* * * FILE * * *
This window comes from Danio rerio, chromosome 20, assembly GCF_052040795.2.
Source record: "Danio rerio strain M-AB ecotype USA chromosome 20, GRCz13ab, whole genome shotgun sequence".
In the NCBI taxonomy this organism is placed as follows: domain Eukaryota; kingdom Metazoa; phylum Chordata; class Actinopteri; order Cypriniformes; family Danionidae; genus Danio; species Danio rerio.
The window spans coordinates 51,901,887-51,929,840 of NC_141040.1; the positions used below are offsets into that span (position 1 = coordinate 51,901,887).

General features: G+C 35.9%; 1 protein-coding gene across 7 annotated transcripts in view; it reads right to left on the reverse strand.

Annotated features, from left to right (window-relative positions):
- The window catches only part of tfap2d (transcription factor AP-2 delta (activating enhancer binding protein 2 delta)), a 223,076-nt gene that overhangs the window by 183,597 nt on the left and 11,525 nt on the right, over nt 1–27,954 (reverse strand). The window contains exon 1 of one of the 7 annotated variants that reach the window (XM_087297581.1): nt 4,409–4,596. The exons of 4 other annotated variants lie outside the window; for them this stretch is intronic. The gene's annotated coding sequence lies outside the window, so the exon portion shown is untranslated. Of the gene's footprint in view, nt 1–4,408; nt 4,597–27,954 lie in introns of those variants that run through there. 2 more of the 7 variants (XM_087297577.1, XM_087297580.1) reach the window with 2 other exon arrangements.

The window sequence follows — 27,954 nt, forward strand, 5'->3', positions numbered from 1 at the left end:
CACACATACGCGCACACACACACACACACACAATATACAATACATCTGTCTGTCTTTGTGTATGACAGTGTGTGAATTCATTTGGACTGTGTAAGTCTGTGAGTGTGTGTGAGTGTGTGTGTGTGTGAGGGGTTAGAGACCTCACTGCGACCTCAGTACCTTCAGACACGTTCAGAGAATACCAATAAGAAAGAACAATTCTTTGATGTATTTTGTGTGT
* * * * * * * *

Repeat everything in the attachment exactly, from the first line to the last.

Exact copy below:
This window comes from Danio rerio, chromosome 20, assembly GCF_052040795.2.
Source record: "Danio rerio strain M-AB ecotype USA chromosome 20, GRCz13ab, whole genome shotgun sequence".
In the NCBI taxonomy this organism is placed as follows: domain Eukaryota; kingdom Metazoa; phylum Chordata; class Actinopteri; order Cypriniformes; family Danionidae; genus Danio; species Danio rerio.
The window spans coordinates 51,901,887-51,929,840 of NC_141040.1; the positions used below are offsets into that span (position 1 = coordinate 51,901,887).

General features: G+C 35.9%; 1 protein-coding gene across 7 annotated transcripts in view; it reads right to left on the reverse strand.

Annotated features, from left to right (window-relative positions):
- The window catches only part of tfap2d (transcription factor AP-2 delta (activating enhancer binding protein 2 delta)), a 223,076-nt gene that overhangs the window by 183,597 nt on the left and 11,525 nt on the right, over nt 1–27,954 (reverse strand). The window contains exon 1 of one of the 7 annotated variants that reach the window (XM_087297581.1): nt 4,409–4,596. The exons of 4 other annotated variants lie outside the window; for them this stretch is intronic. The gene's annotated coding sequence lies outside the window, so the exon portion shown is untranslated. Of the gene's footprint in view, nt 1–4,408; nt 4,597–27,954 lie in introns of those variants that run through there. 2 more of the 7 variants (XM_087297577.1, XM_087297580.1) reach the window with 2 other exon arrangements.

The window sequence follows — 27,954 nt, forward strand, 5'->3', positions numbered from 1 at the left end:
CACACATACGCGCACACACACACACACACACAATATACAATACATCTGTCTGTCTTTGTGTATGACAGTGTGTGAATTCATTTGGACTGTGTAAGTCTGTGAGTGTGTGTGAGTGTGTGTGTGTGTGAGGGGTTAGAGACCTCACTGCGACCTCAGTACCTTCAGACACGTTCAGAGAATACCAATAAGAAAGAACAATTCTTTGATGTATTTTGTGTGT